Photo: William Fuller
I don’t understand music fans that turn up just for a gig’s headliner. You never know what support-act riches you’re going to stumble upon, and Saturday’s line-up was a goldmine.
Farnham four-piece The Venus Lyx kicked off proceedings. Churning out some standard, yet pleasing, guitar-heavy tracks to start with, it was when the vocals started to get bluesy that their set got interesting. By getting raw and rocking some fun guitar licks, the guys took it up by several notches before their time was up.
Ever heard of London outfit LSA? No? Me neither before Saturday. Causing a stir as the unnanounced second support act, the revelation that it was their live debut was clearly met with surprise. As far as first gigs go, this was a blinder. The band were tight and held a truly engaging rapport with the crowd. If there were any jitters on stage, they weren’t visible throughout the impressive set. Seemingly flawless both instrumentally and vocally, this new discovery was the highlight of the entire evening. Unfortunately I can’t find them online, but definitely keep an ear out for these guys as I sense great things to come.
Venue regulars New Desert Blues never fail to disappoint. Looking dapper, as ever, and brimming with unassuming confidence, the guys’ soothing americana vibes went down a treat. Their growing popularity across the Southern music scene was evident as revelling punters sang and chanted along, especially to firm favourite ‘Daniel’. If their recent show supporting folk-pop darlings Slow Club and live session for BBC Introducing is anything to go by, the future’s bright for New Desert Blues, and Saturday’s gig was just another step on their road to success.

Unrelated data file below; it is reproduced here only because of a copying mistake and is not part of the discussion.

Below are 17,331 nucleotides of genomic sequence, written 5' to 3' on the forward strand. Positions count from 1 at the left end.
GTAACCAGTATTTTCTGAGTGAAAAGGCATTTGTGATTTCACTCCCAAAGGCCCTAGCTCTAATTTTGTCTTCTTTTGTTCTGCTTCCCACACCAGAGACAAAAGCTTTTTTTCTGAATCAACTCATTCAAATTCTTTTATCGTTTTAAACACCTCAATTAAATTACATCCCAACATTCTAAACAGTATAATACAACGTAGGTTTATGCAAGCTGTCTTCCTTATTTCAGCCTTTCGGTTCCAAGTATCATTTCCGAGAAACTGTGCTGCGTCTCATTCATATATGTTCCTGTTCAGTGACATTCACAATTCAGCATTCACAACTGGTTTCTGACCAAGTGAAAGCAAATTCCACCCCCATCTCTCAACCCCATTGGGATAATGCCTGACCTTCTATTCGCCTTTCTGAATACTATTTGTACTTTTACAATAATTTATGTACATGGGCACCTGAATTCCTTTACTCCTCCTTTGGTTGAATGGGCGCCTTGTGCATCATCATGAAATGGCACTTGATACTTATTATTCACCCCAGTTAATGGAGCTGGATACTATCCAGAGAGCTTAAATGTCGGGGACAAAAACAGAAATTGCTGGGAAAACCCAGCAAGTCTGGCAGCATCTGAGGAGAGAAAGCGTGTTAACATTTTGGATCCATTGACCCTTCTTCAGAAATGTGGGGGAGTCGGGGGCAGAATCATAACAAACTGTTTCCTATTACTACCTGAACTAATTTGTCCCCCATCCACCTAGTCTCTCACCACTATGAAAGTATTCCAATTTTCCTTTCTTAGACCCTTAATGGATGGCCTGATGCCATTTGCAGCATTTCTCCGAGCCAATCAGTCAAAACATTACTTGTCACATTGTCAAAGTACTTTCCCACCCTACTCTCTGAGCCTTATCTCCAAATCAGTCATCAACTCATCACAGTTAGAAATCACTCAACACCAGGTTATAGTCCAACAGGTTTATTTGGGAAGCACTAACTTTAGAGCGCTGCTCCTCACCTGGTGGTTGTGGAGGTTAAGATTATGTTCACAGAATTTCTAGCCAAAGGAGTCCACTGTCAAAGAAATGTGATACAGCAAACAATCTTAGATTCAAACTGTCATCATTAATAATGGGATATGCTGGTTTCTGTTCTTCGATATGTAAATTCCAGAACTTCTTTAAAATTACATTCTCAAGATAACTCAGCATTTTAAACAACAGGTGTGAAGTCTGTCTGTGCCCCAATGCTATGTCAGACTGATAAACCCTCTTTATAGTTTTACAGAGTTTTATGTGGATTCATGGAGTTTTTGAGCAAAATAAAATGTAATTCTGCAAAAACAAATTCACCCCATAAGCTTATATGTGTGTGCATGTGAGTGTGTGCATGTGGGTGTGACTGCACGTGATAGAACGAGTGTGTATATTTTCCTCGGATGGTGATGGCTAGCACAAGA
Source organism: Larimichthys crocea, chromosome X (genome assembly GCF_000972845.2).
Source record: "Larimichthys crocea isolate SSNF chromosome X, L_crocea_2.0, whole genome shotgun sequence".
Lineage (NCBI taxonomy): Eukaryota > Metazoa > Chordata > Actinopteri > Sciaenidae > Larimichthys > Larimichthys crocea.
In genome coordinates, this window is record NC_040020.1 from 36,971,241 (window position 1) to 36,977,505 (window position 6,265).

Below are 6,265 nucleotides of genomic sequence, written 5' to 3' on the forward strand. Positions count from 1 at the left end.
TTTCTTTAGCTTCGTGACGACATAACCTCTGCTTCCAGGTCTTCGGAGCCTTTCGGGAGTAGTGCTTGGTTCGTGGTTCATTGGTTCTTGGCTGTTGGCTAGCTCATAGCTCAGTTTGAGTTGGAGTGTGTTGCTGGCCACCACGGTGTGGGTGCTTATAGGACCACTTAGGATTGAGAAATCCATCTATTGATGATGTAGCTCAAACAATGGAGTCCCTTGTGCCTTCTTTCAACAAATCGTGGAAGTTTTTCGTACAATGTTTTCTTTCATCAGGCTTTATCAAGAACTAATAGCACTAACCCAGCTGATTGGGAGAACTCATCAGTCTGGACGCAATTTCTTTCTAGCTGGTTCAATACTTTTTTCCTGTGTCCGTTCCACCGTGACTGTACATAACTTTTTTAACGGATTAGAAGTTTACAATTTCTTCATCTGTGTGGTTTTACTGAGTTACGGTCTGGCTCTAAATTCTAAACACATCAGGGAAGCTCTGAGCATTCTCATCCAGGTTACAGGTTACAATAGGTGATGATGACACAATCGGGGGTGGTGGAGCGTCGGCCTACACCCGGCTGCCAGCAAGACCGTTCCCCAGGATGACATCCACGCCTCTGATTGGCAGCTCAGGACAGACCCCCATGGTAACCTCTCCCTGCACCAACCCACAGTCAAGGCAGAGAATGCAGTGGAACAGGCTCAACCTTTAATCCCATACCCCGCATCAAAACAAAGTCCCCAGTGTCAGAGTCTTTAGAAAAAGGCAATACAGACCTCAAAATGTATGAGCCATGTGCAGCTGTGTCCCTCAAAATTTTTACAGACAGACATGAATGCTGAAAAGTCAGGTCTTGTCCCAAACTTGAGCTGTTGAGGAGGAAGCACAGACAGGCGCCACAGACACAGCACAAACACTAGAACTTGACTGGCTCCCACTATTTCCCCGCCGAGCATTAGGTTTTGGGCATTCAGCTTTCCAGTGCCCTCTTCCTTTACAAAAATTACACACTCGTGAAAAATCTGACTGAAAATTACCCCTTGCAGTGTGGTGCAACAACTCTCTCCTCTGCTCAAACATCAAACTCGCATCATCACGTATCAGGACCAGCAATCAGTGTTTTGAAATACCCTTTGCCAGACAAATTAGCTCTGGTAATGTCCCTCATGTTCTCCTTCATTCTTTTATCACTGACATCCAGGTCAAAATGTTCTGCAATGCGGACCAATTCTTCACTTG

Posted by tashapert on April 28, 2013
Ever longed to experience the live set from your favourite gig once again?
Well, now you can. At least if you’re a fan of Squeeze anyway.
On every date of their current tour, Chris Difford, Glenn Tilbrook and co.’s performance will be recorded and made available immediately as part of a three CD set, which also includes their Packet Of 4 EP.
Some of the more cynical among us might see this as a desperate attempt to boost merchandise sales; a gimmick for punters to buy into. However, I think it’s a nifty idea.
Most of us would love to relive our favourite performances. More often than not, a desperate attempt to see if anyone has captured the moment and uploaded it to YouTube only leads to disappointment. Bootlegs are rare and typically the quality of such a recording leaves a lot to be desired – whereas these CDs will be mixed via the sound desk throughout the gig.
In a similar vein to rockers 3 Doors Down, who produced USB wristbands with MP3s of live tracks at their shows earlier this year, it’s another example of bands trying to keep up with the technology era. Truly making the most of the digital age by creating unique releases night after night.
The thing that makes Squeeze’s Pop Up Shop CDs stand out from previous attempts to meet the desires of the keen gig-goer, is the form of the product. The effort to physically publish these sets, track by track, at the scene of the event cannot go unnoticed. Fans who can’t make the shows can even pre-order a copy from the night of their choice, leaving the tracklist to chance.
Here’s a taster of what to expect:
So if you had the opportunity to get your hands on a CD copy of your favourite gig, which would it be?
Posted by tashapert on November 21, 2012